Seen through the eyes of a strong-willed and perceptive young girl, "Naphtalene" beautifully captures the atmosphere of Baghdad in the 1940s and 1950s.
Through her rich and lyrical descriptions, Alia Mamdouh vividly recreates a city of public steam baths, roadside, butchers and childhood games played in the same streets where political demonstrations against British colonialism are beginning to take place.
At the heart of the novel is nine-year-old Huda, a girl whose fiery, defiant nature belies Western stereotypes of Muslim femininity - and also contrasts sharply with her own inherent powerlessness.
Both childishly innocent and acutely perceptive, Huda observes and documents the complex web of relationships in her family.
Her father, a bullying police officer who works as a prison guard, treats his two children with vacillating tenderness and brutality, and drives her desperately ill Syrian mother from the house after he takes a second wife.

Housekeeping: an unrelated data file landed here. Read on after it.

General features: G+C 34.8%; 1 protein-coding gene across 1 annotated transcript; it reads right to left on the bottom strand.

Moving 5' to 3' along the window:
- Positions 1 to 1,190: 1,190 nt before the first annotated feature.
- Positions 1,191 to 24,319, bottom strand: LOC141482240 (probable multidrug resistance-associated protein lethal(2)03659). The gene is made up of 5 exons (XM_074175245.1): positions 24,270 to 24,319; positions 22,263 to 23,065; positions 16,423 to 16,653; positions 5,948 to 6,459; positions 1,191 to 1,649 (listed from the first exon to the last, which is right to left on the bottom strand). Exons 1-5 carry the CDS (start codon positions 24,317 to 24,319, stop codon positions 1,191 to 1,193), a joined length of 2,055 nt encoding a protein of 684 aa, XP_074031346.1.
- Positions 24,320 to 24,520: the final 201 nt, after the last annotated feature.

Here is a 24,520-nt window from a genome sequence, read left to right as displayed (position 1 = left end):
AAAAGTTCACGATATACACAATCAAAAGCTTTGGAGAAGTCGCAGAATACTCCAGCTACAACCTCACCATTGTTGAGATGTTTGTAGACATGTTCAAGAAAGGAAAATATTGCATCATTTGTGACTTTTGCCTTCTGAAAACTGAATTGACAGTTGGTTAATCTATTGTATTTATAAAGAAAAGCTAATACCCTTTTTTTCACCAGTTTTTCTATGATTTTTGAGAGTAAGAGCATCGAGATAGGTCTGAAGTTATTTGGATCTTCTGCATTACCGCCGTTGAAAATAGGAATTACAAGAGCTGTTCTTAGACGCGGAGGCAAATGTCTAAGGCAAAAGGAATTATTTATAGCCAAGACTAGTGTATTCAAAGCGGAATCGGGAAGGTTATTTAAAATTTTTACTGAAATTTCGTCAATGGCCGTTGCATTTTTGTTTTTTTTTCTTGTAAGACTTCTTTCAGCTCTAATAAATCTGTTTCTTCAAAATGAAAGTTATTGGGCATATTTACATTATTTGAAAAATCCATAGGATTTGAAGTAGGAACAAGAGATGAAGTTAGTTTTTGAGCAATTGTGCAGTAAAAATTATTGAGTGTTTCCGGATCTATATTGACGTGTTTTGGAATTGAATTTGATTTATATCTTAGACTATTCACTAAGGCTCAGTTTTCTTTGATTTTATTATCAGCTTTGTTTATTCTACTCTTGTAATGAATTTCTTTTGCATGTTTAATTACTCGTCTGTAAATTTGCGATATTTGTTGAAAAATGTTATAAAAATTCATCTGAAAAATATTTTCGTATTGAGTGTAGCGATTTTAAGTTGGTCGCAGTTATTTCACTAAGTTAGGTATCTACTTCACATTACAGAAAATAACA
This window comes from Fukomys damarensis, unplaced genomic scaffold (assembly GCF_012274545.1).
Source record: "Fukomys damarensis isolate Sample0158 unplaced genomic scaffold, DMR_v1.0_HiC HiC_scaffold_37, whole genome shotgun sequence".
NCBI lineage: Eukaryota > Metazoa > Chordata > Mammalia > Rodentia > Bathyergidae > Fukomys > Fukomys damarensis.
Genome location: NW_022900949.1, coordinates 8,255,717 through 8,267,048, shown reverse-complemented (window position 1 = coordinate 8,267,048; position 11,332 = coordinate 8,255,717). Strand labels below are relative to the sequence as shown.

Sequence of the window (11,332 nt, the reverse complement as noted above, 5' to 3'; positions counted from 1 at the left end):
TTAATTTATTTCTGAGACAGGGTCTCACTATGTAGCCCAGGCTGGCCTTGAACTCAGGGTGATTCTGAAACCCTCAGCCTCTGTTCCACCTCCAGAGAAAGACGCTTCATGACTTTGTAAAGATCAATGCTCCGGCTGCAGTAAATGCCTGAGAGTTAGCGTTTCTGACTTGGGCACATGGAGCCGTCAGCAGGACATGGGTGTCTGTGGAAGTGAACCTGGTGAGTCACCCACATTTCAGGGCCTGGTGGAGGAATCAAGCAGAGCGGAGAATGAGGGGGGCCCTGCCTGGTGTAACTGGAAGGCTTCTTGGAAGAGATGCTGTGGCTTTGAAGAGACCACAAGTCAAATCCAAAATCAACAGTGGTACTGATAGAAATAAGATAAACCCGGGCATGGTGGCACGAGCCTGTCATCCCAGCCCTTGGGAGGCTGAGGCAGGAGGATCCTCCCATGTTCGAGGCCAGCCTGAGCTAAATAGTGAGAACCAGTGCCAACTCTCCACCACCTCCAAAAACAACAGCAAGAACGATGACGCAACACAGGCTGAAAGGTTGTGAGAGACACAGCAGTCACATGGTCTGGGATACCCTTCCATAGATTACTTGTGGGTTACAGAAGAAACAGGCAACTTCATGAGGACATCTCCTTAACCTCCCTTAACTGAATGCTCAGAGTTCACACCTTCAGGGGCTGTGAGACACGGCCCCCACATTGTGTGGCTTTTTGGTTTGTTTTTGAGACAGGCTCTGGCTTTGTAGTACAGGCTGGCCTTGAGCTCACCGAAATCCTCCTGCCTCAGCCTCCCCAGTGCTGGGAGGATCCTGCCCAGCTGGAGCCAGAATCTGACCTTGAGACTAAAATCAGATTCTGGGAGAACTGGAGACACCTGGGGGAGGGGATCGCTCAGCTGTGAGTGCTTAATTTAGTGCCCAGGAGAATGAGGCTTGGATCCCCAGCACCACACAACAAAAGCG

One aunt waits in vain for a man to marry her, while another engages in a sexual relationship with a woman, but is forced to hide it. Huda must struggle to form her identity amidst this world of unfulfilled women, of yearnings, frustrations, and small tragedies.
Her inspiration is her grandmother, a reservoir of strength, humour, and of traditional storytelling, who manages subversively to wield great power in her family and her community.
Through Mamdouh's strikingly inventive use of language, Huda's stream-of-consciousness narrative expands to take in the life not only of a young girl and her family, but of her street, her neighbourhood, and her country.